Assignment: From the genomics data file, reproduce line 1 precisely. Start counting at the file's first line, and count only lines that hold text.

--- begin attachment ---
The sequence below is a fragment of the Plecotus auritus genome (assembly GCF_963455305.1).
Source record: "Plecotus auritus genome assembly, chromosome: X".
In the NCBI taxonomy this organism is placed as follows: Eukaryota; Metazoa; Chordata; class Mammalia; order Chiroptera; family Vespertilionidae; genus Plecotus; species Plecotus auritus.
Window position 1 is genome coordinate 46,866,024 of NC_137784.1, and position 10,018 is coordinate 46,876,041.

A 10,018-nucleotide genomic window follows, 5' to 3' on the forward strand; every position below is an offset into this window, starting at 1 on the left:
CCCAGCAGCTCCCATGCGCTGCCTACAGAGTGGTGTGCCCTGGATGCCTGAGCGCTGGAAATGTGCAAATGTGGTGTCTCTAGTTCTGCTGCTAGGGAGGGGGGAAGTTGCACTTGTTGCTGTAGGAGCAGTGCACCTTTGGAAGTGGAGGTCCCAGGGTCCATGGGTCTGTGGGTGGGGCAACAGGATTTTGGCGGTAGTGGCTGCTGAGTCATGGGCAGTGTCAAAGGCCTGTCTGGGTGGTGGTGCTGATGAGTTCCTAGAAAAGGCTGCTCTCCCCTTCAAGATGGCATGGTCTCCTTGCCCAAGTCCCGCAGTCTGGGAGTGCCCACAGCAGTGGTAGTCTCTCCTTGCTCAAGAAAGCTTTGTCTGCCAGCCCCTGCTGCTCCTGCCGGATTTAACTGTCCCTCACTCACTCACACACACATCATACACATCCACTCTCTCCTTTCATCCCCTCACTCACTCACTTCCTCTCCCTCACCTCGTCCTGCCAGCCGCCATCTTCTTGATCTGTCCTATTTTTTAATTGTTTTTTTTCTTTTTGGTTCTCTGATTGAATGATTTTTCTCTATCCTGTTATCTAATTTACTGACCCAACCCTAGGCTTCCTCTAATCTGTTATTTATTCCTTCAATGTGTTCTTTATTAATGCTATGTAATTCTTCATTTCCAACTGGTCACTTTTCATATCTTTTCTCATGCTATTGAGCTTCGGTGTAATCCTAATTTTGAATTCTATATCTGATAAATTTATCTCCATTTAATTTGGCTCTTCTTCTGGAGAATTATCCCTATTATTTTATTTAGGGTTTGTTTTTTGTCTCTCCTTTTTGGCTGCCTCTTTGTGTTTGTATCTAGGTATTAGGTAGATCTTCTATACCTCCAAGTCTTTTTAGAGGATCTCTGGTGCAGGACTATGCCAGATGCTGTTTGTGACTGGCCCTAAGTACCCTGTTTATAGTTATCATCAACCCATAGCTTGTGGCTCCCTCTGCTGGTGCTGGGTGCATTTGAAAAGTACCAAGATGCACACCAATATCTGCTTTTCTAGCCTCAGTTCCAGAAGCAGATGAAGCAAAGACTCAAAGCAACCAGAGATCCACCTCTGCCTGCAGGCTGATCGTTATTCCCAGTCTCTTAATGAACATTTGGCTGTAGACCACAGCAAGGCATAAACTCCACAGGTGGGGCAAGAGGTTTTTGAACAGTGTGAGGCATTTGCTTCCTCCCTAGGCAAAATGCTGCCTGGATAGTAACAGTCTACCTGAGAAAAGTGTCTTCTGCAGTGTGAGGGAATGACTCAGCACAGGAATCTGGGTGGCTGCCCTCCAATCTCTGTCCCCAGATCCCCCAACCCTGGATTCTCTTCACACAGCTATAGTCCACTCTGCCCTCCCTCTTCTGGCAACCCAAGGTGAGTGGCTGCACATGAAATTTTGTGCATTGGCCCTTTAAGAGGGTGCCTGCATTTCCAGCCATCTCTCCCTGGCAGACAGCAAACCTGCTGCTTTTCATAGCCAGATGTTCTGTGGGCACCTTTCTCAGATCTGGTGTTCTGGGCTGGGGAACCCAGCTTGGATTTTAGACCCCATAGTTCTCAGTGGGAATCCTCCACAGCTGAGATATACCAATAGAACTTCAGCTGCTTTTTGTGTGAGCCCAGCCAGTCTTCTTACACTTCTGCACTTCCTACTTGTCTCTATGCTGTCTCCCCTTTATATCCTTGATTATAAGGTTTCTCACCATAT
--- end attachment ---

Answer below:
The sequence below is a fragment of the Plecotus auritus genome (assembly GCF_963455305.1).